The Skype for Business-Teams Transition
We’ve been using Microsoft Teams for a while now. We really like it. In our case, it also serves as our phone system. As we’ve written about previously, Microsoft is making Teams its primary collaboration platform/service. In the process, it’s putting Skype for Business Online “under the covers.” That’s all well and good, but Microsoft has done a less-than-superior job explaining how this Skype for Business-Teams transition works.
With that in mind, I was intrigued to see this article from Microsoft, announcing updated guidance on what it takes to move from Skype for Business to Teams. Given CGNET’s recent Skype for Business-Teams transition , I was hoping to see some additional clarity on the process.
The CGNET Skype for Business-Teams Transition Experience
We’ve gone through this transition ourselves; it was largely a non-event. We now use Teams for 1:1 and group chats, threaded conversations, video calling, internal audio calling, and making calls to outside phone numbers (you know, telephony). We can create Teams meetings with a single click in our Outlook client. And we can join a Teams meeting (also with a single click) right from the Teams client.
The biggest point of confusion for me has been the status of the Skype for Business client. I presumed it would just disappear with the emergence of Teams, but what would replace it? (Answer: the Teams client, of course!) Once we completed the Skype for Business-Teams transition, I stopped launching Skype for Business, thinking it wasn’t necessary anymore. As it turns out, I have to run the Skype for Business client in order to receive phone calls from outside CGNET; otherwise, they get a “subscriber not available” message. So, I’m back to running the Teams client AND the Skype for Business client. (This behavior is probably because we are running in “Islands” coexistence mode, meaning users can use both Skype for Business and Teams apps.)
Finding the Nuggets in Microsoft’s Skype for Business-Teams Transition Guidance
Getting back to Microsoft’s updated Skype for Business-Teams transition guidance, what’s of use? I’d recommend reading the source article I referenced above; it’s a good place to start. I’d also suggest reading through the considerations for Teams-only mode. There are some use cases that might be important in deciding if you want to move to Teams only. The two biggest considerations are:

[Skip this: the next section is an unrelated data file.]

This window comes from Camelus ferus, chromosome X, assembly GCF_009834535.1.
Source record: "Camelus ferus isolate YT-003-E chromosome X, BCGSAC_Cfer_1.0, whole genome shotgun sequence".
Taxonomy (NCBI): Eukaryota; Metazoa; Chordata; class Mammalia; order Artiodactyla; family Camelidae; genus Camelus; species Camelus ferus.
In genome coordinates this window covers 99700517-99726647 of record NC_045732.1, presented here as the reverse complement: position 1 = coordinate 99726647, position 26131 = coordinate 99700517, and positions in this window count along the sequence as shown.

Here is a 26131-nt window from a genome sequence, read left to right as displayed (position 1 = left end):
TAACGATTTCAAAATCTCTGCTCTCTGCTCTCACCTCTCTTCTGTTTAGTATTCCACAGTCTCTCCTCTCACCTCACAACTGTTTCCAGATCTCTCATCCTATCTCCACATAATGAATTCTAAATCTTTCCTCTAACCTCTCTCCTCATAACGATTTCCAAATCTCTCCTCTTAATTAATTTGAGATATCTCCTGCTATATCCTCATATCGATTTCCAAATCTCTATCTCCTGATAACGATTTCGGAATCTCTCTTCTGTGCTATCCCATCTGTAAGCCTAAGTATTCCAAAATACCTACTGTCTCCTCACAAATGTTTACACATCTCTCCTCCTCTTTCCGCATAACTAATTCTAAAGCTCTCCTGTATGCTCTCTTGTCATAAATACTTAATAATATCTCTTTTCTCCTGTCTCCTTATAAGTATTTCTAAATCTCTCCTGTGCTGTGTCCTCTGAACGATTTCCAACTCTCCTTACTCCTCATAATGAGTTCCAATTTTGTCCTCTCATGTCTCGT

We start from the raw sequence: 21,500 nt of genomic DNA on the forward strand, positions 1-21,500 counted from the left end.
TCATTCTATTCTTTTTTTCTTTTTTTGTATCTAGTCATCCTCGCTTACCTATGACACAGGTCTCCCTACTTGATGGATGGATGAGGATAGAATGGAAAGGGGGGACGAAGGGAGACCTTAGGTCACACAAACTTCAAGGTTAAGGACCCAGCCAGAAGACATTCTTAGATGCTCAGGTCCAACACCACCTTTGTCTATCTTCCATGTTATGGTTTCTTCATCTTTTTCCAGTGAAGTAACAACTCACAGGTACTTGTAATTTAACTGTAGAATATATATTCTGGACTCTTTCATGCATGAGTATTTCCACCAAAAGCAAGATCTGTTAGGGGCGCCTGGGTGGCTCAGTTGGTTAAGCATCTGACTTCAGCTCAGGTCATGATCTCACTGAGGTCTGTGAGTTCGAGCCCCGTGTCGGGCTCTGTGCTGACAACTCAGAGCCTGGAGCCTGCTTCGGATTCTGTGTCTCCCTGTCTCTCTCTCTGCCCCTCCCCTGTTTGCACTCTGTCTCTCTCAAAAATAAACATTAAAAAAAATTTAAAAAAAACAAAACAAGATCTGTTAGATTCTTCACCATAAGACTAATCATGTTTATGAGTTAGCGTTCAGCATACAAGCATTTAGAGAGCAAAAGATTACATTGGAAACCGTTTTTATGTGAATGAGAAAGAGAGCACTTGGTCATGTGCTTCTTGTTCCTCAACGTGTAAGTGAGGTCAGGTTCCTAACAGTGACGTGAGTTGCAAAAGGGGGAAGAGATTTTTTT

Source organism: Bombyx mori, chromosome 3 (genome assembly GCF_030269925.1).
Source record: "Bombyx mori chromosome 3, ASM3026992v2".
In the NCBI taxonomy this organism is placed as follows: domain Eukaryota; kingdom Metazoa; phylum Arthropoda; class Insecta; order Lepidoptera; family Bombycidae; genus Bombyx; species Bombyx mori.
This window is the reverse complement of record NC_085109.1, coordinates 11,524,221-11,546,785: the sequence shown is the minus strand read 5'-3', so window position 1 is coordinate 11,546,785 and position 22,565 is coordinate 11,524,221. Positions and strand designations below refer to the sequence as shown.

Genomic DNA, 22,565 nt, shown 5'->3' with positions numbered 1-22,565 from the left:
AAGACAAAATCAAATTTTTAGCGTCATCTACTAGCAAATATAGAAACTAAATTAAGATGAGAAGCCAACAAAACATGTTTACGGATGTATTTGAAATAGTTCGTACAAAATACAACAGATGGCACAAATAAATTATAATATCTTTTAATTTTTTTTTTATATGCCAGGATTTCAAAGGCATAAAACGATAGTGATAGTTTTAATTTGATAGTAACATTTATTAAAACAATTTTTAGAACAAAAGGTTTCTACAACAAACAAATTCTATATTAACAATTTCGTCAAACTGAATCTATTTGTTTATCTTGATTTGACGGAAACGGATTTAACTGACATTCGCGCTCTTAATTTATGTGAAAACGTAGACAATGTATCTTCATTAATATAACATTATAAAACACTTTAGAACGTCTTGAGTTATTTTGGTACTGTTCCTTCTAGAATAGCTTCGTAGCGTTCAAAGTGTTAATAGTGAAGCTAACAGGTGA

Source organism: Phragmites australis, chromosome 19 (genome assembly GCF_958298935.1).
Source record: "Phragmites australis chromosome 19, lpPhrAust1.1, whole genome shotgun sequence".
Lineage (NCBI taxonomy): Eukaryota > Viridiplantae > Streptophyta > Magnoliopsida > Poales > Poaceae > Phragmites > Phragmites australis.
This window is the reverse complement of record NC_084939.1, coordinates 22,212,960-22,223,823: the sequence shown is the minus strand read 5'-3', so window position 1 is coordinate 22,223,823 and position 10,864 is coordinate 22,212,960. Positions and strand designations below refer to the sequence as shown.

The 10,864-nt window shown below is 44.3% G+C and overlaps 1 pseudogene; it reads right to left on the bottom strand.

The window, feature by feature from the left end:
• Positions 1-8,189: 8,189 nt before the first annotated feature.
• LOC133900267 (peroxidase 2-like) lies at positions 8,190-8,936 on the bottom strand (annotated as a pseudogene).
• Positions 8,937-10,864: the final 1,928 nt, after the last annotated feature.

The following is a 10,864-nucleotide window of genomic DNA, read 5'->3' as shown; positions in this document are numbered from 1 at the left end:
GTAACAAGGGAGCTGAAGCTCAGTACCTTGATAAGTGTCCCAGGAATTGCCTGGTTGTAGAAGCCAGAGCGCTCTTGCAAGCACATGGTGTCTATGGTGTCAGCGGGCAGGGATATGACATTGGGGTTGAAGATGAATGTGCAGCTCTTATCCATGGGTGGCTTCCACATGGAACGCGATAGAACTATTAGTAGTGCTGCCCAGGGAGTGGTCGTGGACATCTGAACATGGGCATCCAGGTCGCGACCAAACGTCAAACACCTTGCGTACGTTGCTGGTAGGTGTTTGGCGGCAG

- Teams presence information (that colored dot that tells you if another user is free, in a meeting, etc.) is “not fully supported yet for Mac devices.”
- If you have users who conduct meetings with customers or partners outside the US, those customers/partners won’t see IM chat in the meeting.
I know there’s a big push to close the Mac-PC gap, so I would expect the first consideration to be solved reasonably soon. The second consideration may take longer, but I see it as less of a show-stopper.
Help with Cloud Service Adoption
There’s one other gem in here: help with adoption management. The Skype for Business-Teams transition, doesn’t just happen. You have to encourage users to adopt Teams, or make the switch to Teams from Skype for Business. Microsoft has set up an EdX course that covers the elements of driving adoption of any Microsoft cloud service. So, this course could be valuable for other Office 365 services too! You may find some of Microsoft’s adoption process to be overly bureaucratic. But bless them for being thorough! At CGNET we tend to start with Microsoft’s adoption workflow and then adapt it to meet the needs of a given customer and adoption project.
We’d all like it if the Skype for Business-Teams transition was more of a one-click experience. But remember that Skype for Business and Teams are feature-rich services with many deployment scenarios. I know that my brain fills up quickly if I try to understand all the permutations and combinations for the Skype for Business-Teams transition. If that sounds like you too, get in touch. We can talk about your specific situation and get to a solution that will work for you.
I’m the VP of Global Services at CGNET. I manage our Cybersecurity and Cloud Services businesses. I also provide consulting and handle a lot of project management. I wear a lot of hats. Professionally, I’m a builder of businesses. Outside of work, I’m a hobby farmer, chef, skier, dog walker, jokester, woodworker, structuralist, husband and father.